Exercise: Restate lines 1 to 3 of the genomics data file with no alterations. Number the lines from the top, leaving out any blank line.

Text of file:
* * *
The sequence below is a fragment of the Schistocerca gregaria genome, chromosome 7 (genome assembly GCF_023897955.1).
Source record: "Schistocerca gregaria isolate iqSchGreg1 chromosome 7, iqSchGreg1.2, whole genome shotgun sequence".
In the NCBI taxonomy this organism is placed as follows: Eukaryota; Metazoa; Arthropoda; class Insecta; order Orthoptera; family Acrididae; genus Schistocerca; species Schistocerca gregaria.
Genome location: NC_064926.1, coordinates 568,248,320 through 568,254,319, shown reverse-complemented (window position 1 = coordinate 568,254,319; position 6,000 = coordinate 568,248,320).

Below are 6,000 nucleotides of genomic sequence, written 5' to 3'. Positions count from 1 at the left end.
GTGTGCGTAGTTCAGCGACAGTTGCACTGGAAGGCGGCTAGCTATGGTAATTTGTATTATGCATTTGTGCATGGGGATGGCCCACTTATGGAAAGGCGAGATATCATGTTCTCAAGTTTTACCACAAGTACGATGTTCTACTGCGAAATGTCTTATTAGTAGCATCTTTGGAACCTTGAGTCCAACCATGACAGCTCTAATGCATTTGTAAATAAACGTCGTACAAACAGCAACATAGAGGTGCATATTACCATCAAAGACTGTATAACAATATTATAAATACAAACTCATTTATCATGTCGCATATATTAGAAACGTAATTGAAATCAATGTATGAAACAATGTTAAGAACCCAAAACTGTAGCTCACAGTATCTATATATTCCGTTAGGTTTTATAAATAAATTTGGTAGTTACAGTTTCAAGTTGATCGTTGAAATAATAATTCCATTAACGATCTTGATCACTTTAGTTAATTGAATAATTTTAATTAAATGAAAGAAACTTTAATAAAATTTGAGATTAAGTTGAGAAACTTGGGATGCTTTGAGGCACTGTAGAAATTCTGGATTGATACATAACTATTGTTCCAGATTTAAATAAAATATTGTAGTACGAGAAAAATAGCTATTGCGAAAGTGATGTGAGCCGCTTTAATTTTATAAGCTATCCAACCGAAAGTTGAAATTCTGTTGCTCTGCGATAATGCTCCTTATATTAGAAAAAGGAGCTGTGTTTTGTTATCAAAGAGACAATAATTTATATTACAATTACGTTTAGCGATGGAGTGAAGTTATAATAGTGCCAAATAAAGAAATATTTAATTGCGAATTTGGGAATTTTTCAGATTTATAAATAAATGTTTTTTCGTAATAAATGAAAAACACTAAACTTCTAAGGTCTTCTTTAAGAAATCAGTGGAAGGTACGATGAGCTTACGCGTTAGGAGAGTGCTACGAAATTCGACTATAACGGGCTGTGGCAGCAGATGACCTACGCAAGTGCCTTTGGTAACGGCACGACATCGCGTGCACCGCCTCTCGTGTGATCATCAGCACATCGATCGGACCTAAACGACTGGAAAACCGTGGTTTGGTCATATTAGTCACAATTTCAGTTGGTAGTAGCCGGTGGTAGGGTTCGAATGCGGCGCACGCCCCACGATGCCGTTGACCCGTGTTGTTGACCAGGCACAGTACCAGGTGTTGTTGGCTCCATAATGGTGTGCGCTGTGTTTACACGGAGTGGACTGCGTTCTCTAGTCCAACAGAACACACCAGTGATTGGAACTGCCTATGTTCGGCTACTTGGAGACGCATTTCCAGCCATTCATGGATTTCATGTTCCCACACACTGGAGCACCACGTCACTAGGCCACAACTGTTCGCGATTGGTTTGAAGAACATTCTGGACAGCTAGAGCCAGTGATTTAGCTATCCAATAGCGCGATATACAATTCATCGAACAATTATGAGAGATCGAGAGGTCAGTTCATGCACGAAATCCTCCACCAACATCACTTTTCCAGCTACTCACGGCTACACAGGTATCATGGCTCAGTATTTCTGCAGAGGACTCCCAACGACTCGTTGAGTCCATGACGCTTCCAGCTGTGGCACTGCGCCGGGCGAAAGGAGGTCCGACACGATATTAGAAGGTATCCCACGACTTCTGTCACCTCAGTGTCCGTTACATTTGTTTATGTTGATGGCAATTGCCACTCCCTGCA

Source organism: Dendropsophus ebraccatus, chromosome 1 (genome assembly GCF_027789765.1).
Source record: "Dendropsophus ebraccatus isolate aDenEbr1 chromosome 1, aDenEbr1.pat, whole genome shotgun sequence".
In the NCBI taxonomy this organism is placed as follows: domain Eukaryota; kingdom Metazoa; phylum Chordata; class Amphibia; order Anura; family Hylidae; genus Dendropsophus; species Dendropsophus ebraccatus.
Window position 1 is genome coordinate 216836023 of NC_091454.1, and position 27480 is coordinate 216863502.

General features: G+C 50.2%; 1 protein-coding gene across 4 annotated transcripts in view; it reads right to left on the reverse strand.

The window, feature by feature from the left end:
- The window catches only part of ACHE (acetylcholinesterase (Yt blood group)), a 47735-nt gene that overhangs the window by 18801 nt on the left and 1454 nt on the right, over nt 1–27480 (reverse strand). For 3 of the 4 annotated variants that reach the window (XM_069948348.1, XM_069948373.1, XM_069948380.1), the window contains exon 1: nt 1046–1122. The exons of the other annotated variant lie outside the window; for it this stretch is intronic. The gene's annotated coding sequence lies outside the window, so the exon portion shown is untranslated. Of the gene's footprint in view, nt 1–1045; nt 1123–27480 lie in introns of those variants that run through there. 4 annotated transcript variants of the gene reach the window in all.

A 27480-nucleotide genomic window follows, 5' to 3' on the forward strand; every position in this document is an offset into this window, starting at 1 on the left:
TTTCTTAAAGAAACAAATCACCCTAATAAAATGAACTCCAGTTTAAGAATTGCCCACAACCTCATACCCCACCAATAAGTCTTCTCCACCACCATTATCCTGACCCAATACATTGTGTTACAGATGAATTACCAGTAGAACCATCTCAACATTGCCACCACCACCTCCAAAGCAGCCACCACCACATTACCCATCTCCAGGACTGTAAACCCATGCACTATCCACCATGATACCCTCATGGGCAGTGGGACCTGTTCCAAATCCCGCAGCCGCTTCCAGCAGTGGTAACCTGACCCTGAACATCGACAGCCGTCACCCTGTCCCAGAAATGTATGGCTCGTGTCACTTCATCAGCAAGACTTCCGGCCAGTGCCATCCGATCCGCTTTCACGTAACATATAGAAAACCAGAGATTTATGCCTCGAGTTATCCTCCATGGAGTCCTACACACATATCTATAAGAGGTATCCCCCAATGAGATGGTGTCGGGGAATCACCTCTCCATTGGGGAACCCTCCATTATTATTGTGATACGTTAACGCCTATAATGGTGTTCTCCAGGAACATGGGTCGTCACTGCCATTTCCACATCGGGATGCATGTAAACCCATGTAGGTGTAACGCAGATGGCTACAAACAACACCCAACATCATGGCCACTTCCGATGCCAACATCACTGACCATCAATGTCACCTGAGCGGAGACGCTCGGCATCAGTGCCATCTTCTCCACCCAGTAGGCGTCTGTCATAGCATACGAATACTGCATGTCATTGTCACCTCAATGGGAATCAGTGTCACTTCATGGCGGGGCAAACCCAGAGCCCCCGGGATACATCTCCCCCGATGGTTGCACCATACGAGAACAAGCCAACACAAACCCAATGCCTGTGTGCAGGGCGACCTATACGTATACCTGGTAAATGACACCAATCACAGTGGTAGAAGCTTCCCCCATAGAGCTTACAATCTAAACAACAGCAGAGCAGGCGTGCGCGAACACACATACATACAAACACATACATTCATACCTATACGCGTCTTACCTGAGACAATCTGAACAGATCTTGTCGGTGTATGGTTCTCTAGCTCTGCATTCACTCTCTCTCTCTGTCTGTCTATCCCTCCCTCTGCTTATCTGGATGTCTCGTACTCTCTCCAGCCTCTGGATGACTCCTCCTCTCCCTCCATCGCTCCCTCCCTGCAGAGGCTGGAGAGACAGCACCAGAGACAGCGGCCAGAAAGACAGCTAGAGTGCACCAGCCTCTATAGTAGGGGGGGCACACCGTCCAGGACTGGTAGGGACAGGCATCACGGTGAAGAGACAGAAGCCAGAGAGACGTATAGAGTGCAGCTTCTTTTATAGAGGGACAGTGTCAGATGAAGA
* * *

The sequence below is a fragment of the Schistocerca gregaria genome, chromosome 7 (genome assembly GCF_023897955.1).
Source record: "Schistocerca gregaria isolate iqSchGreg1 chromosome 7, iqSchGreg1.2, whole genome shotgun sequence".
In the NCBI taxonomy this organism is placed as follows: Eukaryota; Metazoa; Arthropoda; class Insecta; order Orthoptera; family Acrididae; genus Schistocerca; species Schistocerca gregaria.